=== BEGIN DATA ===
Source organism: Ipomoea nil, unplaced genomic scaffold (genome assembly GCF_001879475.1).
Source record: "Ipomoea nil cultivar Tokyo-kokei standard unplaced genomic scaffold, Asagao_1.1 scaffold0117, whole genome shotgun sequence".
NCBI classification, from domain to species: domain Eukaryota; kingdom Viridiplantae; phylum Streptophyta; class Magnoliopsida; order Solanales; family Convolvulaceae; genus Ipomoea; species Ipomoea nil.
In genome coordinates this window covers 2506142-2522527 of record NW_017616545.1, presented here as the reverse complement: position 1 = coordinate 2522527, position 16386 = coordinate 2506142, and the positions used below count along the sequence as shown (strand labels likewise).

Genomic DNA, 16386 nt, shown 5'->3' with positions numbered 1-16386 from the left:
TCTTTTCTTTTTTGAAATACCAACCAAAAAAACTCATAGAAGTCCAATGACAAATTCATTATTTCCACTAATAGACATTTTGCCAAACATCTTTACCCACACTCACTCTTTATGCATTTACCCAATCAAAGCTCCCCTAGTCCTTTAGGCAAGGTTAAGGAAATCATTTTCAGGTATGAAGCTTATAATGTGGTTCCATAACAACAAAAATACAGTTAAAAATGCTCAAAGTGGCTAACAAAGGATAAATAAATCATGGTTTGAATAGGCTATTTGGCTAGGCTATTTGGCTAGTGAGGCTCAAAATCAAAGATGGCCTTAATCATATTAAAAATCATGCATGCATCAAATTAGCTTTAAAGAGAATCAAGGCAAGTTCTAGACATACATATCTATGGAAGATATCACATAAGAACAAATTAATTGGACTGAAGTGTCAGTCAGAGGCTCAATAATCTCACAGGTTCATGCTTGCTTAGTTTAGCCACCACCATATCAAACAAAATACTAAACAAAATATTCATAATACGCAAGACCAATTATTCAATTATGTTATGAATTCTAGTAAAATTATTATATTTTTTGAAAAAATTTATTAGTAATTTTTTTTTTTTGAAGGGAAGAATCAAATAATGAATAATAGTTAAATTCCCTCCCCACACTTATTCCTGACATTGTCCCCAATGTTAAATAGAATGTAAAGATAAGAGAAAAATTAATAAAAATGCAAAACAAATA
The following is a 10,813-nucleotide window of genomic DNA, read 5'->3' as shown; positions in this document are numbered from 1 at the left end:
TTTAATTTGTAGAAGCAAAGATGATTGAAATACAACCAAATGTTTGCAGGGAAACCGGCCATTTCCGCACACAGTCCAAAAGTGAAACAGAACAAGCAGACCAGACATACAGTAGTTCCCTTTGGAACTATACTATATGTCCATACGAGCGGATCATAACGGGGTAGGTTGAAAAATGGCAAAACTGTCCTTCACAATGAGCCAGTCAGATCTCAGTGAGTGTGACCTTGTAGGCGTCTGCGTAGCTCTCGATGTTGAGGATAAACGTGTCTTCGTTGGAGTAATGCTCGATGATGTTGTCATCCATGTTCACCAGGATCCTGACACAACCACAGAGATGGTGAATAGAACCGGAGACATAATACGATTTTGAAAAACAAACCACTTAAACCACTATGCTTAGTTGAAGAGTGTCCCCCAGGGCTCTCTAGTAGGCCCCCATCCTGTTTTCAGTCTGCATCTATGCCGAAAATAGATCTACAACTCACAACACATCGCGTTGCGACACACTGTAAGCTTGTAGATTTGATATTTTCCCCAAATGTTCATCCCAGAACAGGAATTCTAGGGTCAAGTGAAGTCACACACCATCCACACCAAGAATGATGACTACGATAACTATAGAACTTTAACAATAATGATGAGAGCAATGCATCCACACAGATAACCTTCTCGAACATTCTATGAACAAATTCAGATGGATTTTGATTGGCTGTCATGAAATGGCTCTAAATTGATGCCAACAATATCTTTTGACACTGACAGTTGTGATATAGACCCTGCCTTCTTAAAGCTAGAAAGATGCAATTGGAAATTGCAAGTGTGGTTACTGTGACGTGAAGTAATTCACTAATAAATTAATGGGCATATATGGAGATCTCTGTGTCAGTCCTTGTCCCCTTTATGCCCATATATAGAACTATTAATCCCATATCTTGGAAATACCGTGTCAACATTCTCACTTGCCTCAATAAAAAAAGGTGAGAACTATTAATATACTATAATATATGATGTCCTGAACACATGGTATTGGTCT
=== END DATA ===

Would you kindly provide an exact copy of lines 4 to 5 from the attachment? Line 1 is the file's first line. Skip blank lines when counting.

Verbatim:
In genome coordinates this window covers 2506142-2522527 of record NW_017616545.1, presented here as the reverse complement: position 1 = coordinate 2522527, position 16386 = coordinate 2506142, and the positions used below count along the sequence as shown (strand labels likewise).

Genomic DNA, 16386 nt, shown 5'->3' with positions numbered 1-16386 from the left: